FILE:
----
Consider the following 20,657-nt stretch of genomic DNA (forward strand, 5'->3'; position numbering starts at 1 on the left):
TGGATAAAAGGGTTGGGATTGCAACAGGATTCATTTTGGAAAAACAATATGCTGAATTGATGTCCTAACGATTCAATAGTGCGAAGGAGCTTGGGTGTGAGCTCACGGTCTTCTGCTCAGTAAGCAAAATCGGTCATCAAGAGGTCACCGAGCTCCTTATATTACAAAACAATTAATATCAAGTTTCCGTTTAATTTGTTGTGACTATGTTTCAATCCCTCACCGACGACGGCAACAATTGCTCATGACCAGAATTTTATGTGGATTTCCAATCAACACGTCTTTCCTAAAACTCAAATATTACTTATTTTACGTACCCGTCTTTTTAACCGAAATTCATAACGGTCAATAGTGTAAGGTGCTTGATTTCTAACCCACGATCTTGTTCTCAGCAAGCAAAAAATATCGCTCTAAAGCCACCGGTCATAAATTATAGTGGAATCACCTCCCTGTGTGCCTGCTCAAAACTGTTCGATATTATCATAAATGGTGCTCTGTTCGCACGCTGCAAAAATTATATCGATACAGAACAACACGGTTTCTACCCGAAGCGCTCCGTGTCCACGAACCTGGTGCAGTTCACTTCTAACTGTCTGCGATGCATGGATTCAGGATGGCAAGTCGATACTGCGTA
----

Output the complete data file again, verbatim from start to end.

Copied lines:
Consider the following 20,657-nt stretch of genomic DNA (forward strand, 5'->3'; position numbering starts at 1 on the left):
TGGATAAAAGGGTTGGGATTGCAACAGGATTCATTTTGGAAAAACAATATGCTGAATTGATGTCCTAACGATTCAATAGTGCGAAGGAGCTTGGGTGTGAGCTCACGGTCTTCTGCTCAGTAAGCAAAATCGGTCATCAAGAGGTCACCGAGCTCCTTATATTACAAAACAATTAATATCAAGTTTCCGTTTAATTTGTTGTGACTATGTTTCAATCCCTCACCGACGACGGCAACAATTGCTCATGACCAGAATTTTATGTGGATTTCCAATCAACACGTCTTTCCTAAAACTCAAATATTACTTATTTTACGTACCCGTCTTTTTAACCGAAATTCATAACGGTCAATAGTGTAAGGTGCTTGATTTCTAACCCACGATCTTGTTCTCAGCAAGCAAAAAATATCGCTCTAAAGCCACCGGTCATAAATTATAGTGGAATCACCTCCCTGTGTGCCTGCTCAAAACTGTTCGATATTATCATAAATGGTGCTCTGTTCGCACGCTGCAAAAATTATATCGATACAGAACAACACGGTTTCTACCCGAAGCGCTCCGTGTCCACGAACCTGGTGCAGTTCACTTCTAACTGTCTGCGATGCATGGATTCAGGATGGCAAGTCGATACTGCGTA